With trillions of dollars in additional handouts distributed during the first two years of the COVID-19 pandemic, you’d think Joe Biden would be ready to rein in the government spending a bit.
You’d be wrong.
This week, the Democratic president let it be known than he is seriously thinking about carrying through on a campaign pledge to wipe a considerable amount of student loan debt off the books, while also extending the moratorium on payments that has already gone on for two years.
The left wing of his party is pushing the president to go even easier on student loans than he has so far signaled. It wants not $10,000 in loan forgiveness, the figure Biden endorsed while campaigning in 2020, but at least $50,000.
Why stop there? Why not just cancel other debts as well. Car loans, credit card debt, home mortgages. If the government has decided that people shouldn’t have to pay back what they borrow, what’s so special about student loans? Debt is debt. People overburdened with high-interest credit card debt are a lot more stressed out than those with low-interest student loans.
There are both practical and philosophical problems with forgiving student loans.
Loan forgiveness rewards the imprudent and penalizes the frugal. If students go to colleges that are more pricey than their families could afford or borrow more than they should in order to have more fun while in school, they get rewarded. But the poor saps who tried to live within their means, who went to community college for the first two years, or gave up their dreams of an Ivy League school and opted for a state university, or worked weekends instead of hitting the bars, they get penalized.
And what about the folks who don’t go to college at all. Why should they help pay off the debts of those who did?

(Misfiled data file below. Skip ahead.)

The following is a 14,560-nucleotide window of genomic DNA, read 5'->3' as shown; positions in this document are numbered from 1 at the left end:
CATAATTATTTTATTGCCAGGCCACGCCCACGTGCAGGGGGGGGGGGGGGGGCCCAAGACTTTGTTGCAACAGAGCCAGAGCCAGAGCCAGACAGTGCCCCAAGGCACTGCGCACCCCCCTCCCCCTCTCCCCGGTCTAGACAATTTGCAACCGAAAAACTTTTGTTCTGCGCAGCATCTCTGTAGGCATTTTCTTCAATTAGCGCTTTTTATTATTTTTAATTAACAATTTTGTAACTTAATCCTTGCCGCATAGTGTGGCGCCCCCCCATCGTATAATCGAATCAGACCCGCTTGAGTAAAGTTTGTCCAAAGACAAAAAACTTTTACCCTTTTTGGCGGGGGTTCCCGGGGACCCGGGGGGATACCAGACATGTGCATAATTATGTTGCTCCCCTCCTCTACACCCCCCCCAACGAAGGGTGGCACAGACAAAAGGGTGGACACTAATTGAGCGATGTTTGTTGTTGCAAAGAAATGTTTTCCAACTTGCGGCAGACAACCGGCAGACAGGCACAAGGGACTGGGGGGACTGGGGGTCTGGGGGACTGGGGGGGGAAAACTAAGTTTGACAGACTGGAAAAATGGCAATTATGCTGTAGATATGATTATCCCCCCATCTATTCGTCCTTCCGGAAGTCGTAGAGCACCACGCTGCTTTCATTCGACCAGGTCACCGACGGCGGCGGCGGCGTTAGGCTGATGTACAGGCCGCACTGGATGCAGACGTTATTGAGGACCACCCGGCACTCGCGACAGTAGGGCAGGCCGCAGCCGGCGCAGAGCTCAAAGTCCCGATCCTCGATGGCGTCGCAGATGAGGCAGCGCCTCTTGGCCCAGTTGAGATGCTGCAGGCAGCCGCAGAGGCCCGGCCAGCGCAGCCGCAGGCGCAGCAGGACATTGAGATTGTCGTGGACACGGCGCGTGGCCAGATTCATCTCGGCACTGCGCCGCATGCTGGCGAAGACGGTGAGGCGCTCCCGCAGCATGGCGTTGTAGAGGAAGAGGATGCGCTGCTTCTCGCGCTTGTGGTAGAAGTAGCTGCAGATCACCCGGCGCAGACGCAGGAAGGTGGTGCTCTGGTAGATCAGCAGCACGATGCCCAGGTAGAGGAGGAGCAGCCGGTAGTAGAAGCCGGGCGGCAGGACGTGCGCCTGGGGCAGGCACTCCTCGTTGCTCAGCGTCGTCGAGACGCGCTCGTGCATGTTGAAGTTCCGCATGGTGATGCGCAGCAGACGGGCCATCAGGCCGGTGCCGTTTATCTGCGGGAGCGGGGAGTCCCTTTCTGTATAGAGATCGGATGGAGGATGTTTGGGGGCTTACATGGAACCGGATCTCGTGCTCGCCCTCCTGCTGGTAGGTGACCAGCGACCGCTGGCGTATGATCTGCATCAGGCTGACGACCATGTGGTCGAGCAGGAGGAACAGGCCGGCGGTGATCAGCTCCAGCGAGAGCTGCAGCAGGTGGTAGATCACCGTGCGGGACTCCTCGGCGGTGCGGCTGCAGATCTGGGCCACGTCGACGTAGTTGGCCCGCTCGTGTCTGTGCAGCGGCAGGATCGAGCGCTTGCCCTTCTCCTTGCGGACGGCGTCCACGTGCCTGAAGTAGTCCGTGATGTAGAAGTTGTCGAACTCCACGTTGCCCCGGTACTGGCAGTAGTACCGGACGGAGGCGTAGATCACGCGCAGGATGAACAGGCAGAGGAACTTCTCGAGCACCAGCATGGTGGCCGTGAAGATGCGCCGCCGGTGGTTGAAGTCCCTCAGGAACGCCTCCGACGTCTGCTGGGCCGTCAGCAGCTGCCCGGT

Loan forgiveness also sends a poor message to current students. It tells them to not be in any hurry to pay back their loans because if the debt gets high enough, the government will come to the rescue and write it off.
Loan forgiveness also diminishes the incentive for colleges and universities to keep their costs down. Student debt is as high as it is mainly because institutions of higher learning are too expensive, with increases perpetually outpacing the rate of inflation. Every time the state or federal government tries to come to students’ aid with more in the way of financial assistance, the schools just eat it up by jacking up tuition costs and housing fees.
Government has an obligation to help the poor, the elderly and the infirm. But it doesn’t have an obligation to help those who are perfectly capable of helping themselves.
Most of those who go to college — unless they had no business attending in the first place — are able to land jobs, particularly in this tight job market. They might have to do without some luxuries while they are paying off their loans, or they might have to work a second job, but they need to be responsible for the choices they made, including taking on student debt while in college.
If Biden and the Democrats in Congress want to do something about debt reduction, they need to concentrate on the $30 trillion the federal government owes its creditors. Writing off student debt would make that mountain of IOUs all that much higher.